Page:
Government Spending Transparency: "Needs Improvement" Is Understatement


Start: 2011-12-14, Publication: 2011-12-15


Back in September, I rated Congress on how well it is publishing information about its deliberations and decisions. "Needs Improvement" was the understated theme. Now we're looking at the government's publication of data that reflects budgeting, appropriations, and spending. "Needs improvement" isn't just understated in this area. It's really, really understated. On the budgeting, appropriations, and spending transparency report card I'm putting out today, B+ is the best grade and it goes to just half of one subject area. There are 2.5 Cs, 3 Ds, and 4 incompletes. This area needs improvement. What is transparency, anyway? In my briefing paper, "Publication Practices for Transparent Government," I wrote about the publication practices that support transparency. They are: authority, availability, machine-discoverability, and machine-readability. That means putting good data out from a consistent source in sensible ways, and, especially, structuring the data so that computers can interpret it. You know what the World Wide Web is? It's a whole bunch of structured data. If you want the kind of breakthrough in transparency for government data that the Web was for communications, you want the data structured right. Our draft structure for data in this area is in our "Conceptual Data Model of the U.S. Federal Government Budgetary Process." (HTML version, Word version) Structured data doesn't really exist yet in the area of budgeting, appropriating, and spending. The one bright spot is the president's annual budget submission, which includes some information in a workable structure, but there is much room for improvement even there. Because I'm so nice, I've given a lot of "incompletes" where I could have, and some say should have, given Fs. Believe it or not, there is NO federal government "organization chart" that is published in a way computers can use. That's one of the building blocks of computerized oversight, and its absence is easily rectified. When we return to these issues in the summer or fall of next year, and review more formally how Congress and the administration have done on transparency, I expect these things to be fixed. (Fear the blog post!)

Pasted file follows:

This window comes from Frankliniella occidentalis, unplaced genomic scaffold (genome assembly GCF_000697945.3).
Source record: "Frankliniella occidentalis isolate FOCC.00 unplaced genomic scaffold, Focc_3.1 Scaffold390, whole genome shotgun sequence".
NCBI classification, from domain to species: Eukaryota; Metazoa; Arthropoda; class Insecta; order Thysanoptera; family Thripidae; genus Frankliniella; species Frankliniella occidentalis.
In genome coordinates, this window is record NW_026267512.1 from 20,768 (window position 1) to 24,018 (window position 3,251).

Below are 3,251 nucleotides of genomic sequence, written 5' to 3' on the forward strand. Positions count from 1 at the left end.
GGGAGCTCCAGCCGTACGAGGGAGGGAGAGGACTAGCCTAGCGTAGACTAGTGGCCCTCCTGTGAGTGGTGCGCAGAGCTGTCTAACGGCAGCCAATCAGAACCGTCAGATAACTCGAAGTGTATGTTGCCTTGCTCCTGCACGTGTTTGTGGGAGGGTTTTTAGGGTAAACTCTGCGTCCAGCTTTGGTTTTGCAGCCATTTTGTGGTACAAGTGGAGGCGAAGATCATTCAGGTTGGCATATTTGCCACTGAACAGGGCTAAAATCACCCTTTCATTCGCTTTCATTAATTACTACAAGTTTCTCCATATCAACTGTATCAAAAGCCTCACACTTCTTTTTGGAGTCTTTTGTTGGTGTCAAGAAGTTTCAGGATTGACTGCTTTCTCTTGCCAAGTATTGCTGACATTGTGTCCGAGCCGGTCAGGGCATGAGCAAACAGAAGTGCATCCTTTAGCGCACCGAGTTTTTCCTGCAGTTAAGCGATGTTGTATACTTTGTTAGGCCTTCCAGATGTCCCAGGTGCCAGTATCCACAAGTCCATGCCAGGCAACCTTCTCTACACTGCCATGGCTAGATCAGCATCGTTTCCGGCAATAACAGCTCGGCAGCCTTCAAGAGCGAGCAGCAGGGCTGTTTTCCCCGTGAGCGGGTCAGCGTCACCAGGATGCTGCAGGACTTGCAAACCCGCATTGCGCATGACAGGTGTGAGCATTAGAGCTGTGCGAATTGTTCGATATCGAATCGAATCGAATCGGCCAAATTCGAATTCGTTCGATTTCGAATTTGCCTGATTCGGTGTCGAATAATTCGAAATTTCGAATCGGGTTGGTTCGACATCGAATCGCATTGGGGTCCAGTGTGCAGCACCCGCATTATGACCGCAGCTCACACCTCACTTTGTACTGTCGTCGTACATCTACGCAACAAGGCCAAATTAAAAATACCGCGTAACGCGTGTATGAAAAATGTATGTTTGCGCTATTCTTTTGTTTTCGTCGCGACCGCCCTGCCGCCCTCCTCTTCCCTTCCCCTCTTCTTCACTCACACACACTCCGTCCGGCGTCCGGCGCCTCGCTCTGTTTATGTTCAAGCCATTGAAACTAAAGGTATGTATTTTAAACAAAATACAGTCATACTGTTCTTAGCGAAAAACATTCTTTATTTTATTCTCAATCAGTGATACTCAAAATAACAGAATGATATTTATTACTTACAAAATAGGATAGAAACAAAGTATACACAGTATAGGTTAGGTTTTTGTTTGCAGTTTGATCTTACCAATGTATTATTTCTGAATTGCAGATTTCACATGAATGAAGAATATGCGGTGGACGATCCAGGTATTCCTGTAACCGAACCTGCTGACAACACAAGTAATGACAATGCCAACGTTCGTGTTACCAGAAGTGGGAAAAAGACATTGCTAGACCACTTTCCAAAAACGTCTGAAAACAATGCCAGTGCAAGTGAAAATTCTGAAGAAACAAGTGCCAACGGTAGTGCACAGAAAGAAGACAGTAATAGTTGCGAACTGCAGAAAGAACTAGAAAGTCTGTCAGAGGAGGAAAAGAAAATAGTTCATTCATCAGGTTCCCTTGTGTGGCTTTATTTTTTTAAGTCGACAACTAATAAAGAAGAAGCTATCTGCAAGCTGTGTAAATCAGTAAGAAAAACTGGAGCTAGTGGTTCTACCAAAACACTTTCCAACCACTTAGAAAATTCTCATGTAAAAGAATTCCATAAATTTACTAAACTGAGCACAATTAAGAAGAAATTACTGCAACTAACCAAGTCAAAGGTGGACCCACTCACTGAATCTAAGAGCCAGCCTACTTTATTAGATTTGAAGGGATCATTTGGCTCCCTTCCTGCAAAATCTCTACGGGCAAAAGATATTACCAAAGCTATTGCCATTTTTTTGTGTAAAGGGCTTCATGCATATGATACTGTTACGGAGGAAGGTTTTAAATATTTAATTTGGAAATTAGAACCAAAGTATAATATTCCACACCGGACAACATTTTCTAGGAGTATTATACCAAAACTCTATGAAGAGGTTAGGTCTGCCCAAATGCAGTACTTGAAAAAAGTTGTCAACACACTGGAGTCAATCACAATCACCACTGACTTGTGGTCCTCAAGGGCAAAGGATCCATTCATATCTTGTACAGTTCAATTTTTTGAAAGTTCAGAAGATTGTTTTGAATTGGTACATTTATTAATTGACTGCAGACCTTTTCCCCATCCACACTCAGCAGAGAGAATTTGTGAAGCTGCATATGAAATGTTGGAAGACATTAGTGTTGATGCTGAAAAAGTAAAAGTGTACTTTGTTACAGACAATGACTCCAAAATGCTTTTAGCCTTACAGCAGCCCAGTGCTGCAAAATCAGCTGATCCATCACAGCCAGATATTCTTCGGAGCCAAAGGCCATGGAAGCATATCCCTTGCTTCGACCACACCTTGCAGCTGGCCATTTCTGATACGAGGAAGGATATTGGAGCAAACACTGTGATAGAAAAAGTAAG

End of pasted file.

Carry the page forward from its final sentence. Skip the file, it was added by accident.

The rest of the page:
Name:Owen Ambur


Name:Cato Institute



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